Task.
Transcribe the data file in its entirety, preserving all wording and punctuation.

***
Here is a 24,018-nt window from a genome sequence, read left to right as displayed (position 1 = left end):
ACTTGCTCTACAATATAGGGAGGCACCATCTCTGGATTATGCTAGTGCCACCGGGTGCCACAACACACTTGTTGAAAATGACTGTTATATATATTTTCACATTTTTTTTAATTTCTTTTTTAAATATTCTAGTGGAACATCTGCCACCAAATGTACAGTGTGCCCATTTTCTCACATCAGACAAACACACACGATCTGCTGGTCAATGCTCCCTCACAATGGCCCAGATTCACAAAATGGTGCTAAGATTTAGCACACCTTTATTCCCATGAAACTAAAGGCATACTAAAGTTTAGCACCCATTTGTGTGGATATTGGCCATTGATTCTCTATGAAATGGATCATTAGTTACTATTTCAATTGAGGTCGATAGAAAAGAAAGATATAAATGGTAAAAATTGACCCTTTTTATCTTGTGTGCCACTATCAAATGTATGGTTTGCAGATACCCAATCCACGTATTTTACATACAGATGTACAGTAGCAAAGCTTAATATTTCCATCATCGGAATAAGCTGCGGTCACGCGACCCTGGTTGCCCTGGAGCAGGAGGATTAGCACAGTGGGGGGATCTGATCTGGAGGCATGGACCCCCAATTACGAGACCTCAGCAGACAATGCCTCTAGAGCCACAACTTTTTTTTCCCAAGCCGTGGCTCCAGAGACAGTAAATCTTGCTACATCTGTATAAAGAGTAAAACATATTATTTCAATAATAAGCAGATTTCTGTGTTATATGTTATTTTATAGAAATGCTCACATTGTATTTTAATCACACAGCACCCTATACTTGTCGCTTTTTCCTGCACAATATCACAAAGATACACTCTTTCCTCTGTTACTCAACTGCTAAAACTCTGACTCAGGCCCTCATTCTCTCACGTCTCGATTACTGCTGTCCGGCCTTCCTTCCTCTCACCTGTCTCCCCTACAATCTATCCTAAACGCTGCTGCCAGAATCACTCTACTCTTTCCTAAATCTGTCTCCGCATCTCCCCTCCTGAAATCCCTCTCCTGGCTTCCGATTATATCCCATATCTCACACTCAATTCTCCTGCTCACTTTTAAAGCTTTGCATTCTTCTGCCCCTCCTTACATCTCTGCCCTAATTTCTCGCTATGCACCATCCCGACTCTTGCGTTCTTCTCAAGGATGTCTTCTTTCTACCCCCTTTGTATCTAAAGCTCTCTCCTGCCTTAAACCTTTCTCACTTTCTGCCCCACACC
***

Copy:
Here is a 24,018-nt window from a genome sequence, read left to right as displayed (position 1 = left end):
ACTTGCTCTACAATATAGGGAGGCACCATCTCTGGATTATGCTAGTGCCACCGGGTGCCACAACACACTTGTTGAAAATGACTGTTATATATATTTTCACATTTTTTTTAATTTCTTTTTTAAATATTCTAGTGGAACATCTGCCACCAAATGTACAGTGTGCCCATTTTCTCACATCAGACAAACACACACGATCTGCTGGTCAATGCTCCCTCACAATGGCCCAGATTCACAAAATGGTGCTAAGATTTAGCACACCTTTATTCCCATGAAACTAAAGGCATACTAAAGTTTAGCACCCATTTGTGTGGATATTGGCCATTGATTCTCTATGAAATGGATCATTAGTTACTATTTCAATTGAGGTCGATAGAAAAGAAAGATATAAATGGTAAAAATTGACCCTTTTTATCTTGTGTGCCACTATCAAATGTATGGTTTGCAGATACCCAATCCACGTATTTTACATACAGATGTACAGTAGCAAAGCTTAATATTTCCATCATCGGAATAAGCTGCGGTCACGCGACCCTGGTTGCCCTGGAGCAGGAGGATTAGCACAGTGGGGGGATCTGATCTGGAGGCATGGACCCCCAATTACGAGACCTCAGCAGACAATGCCTCTAGAGCCACAACTTTTTTTTCCCAAGCCGTGGCTCCAGAGACAGTAAATCTTGCTACATCTGTATAAAGAGTAAAACATATTATTTCAATAATAAGCAGATTTCTGTGTTATATGTTATTTTATAGAAATGCTCACATTGTATTTTAATCACACAGCACCCTATACTTGTCGCTTTTTCCTGCACAATATCACAAAGATACACTCTTTCCTCTGTTACTCAACTGCTAAAACTCTGACTCAGGCCCTCATTCTCTCACGTCTCGATTACTGCTGTCCGGCCTTCCTTCCTCTCACCTGTCTCCCCTACAATCTATCCTAAACGCTGCTGCCAGAATCACTCTACTCTTTCCTAAATCTGTCTCCGCATCTCCCCTCCTGAAATCCCTCTCCTGGCTTCCGATTATATCCCATATCTCACACTCAATTCTCCTGCTCACTTTTAAAGCTTTGCATTCTTCTGCCCCTCCTTACATCTCTGCCCTAATTTCTCGCTATGCACCATCCCGACTCTTGCGTTCTTCTCAAGGATGTCTTCTTTCTACCCCCTTTGTATCTAAAGCTCTCTCCTGCCTTAAACCTTTCTCACTTTCTGCCCCACACC